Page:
Earlier this month, the northeastern city of Guwahati played host to the county’s biggest sneakerheads festival, SneakinOut, an ultimate gathering for the sneaker and streetwear communities to celebrate their mutual love.
Along with the widest curation of sneakers and streetwear seen thus far, from premium global brands to fine homegrown ones, it showcased an elite line-up of over 100 exhibitors from around the country.
“The sneakers and streetwear trend has moved from being a fad to a community of serious sneakerheads that dresses feet first. Along with retail sales, it is the resale market that is pushing the numbers in the industry out of the park. Events like SneakinOut are not just a platform for these resellers, they are a celebration of sneaker culture, which has become an integral part of the community,” says Khusbu Mav, of SteppinOut which organised the festival.
Indeed, sneakerheads abound. From celebs, Harshavardhan Kapoor and Rannvijay Singh to Shahid Kapoor, Anand Ahuja, Ranveer Singh and Ranbir Kapoor, a cross-section of fashion-forward filmi closets
are heaving with superkicks. Singer Badshah confessed to possessing 500 pairs.
Twenty-year-old Abhishek Gandhi, the co-founder of All You Can Street (a festival for street fashion, art, music and culture), too has become a leitmotif of the mushrooming sneakerhead culture fast lacing up India. He has 100 carefully picked pairs stashed away in his suburban apartment in Mumbai—in racks, closets and concealed storage above his bed and cupboards.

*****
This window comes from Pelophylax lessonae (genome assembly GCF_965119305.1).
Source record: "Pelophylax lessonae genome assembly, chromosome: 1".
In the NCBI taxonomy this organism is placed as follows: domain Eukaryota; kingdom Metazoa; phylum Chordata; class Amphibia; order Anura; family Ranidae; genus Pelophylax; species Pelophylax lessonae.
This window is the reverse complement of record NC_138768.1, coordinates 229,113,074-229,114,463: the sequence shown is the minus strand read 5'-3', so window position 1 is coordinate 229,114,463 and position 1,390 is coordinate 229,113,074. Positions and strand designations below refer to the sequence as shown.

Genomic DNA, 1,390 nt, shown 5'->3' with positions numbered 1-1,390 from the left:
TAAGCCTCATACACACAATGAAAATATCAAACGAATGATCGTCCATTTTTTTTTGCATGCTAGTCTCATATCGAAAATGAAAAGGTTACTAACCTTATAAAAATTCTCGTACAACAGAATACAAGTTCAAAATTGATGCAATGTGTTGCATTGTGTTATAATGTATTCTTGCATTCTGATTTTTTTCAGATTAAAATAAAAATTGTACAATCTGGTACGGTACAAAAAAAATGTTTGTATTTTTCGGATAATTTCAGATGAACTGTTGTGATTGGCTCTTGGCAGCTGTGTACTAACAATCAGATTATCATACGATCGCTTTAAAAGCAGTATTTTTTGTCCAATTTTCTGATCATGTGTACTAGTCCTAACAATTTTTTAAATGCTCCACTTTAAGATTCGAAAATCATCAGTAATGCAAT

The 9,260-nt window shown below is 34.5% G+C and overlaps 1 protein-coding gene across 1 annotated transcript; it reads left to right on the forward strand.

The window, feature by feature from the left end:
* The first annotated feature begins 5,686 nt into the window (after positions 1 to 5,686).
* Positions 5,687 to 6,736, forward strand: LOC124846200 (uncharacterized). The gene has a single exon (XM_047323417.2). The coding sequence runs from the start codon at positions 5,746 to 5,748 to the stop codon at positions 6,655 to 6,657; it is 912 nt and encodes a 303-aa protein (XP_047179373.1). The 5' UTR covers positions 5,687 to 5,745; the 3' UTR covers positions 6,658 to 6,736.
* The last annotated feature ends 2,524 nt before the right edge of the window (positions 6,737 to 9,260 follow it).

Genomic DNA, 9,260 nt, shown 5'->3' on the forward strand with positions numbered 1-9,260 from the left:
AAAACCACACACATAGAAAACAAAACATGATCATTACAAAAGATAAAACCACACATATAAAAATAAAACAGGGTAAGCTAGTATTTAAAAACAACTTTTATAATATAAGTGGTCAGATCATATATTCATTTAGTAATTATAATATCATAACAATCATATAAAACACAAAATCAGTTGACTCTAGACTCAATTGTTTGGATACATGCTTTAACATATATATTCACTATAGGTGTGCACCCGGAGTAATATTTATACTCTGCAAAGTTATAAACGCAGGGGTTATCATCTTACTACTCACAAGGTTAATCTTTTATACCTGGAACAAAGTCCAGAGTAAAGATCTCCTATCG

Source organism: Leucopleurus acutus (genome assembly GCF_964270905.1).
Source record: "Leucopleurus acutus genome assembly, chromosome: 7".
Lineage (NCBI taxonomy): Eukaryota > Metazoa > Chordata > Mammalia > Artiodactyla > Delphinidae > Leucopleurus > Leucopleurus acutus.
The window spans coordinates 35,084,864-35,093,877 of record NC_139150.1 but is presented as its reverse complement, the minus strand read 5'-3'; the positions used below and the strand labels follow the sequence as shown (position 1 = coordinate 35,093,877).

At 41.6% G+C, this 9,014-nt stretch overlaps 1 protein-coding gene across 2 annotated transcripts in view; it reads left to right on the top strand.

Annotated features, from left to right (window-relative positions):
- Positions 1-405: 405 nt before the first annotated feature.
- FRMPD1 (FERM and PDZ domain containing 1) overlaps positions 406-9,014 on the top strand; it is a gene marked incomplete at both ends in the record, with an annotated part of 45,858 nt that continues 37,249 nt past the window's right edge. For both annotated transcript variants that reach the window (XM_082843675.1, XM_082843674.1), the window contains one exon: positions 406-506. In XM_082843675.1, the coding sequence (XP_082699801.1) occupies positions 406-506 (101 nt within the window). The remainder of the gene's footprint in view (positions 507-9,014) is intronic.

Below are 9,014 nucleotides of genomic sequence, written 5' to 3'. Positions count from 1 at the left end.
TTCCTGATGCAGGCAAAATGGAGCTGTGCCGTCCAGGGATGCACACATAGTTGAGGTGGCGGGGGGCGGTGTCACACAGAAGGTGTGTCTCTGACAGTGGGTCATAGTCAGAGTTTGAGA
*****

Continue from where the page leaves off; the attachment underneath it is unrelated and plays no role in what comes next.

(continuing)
As does Hrushrabh Patel, 34, who owns 150 pairs. “My foot size turned 12 in school; since Bata couldn’t comply, my frequent-flier dad bought me Italian sneakers, and there hasn’t been any looking back since,” he says. His favourite? “Air Force 1. My shoes are stored across my homes in the US, Pune and Mumbai. I did lose a few to humidity, and let go of pairs post-pandemic. But who wants to invest in clothes? A limited-edition pick like a Louis Vuitton Nike Air Force 1 is my investment,” adds Patel.
Besides collecting, Patel has also done a short course in customising sneakers in Los Angeles, US. “An expensive passion,” he confesses.
“This is the 28th pattern I am setting on a shoe to see if the stitch sits correctly. Customisation isn’t big here due to prohibitive costs as material needs to be imported. Exotic leather isn’t legally allowed in India,” he adds, slipping into his Air Jordan 3. All his soles are air-dried once a month, which means baked in the air and sun, and then stored carefully with silica gel packs. Some are vacuum-sealed and stored in the garage.
Shilpi Madan for The Sunday Standard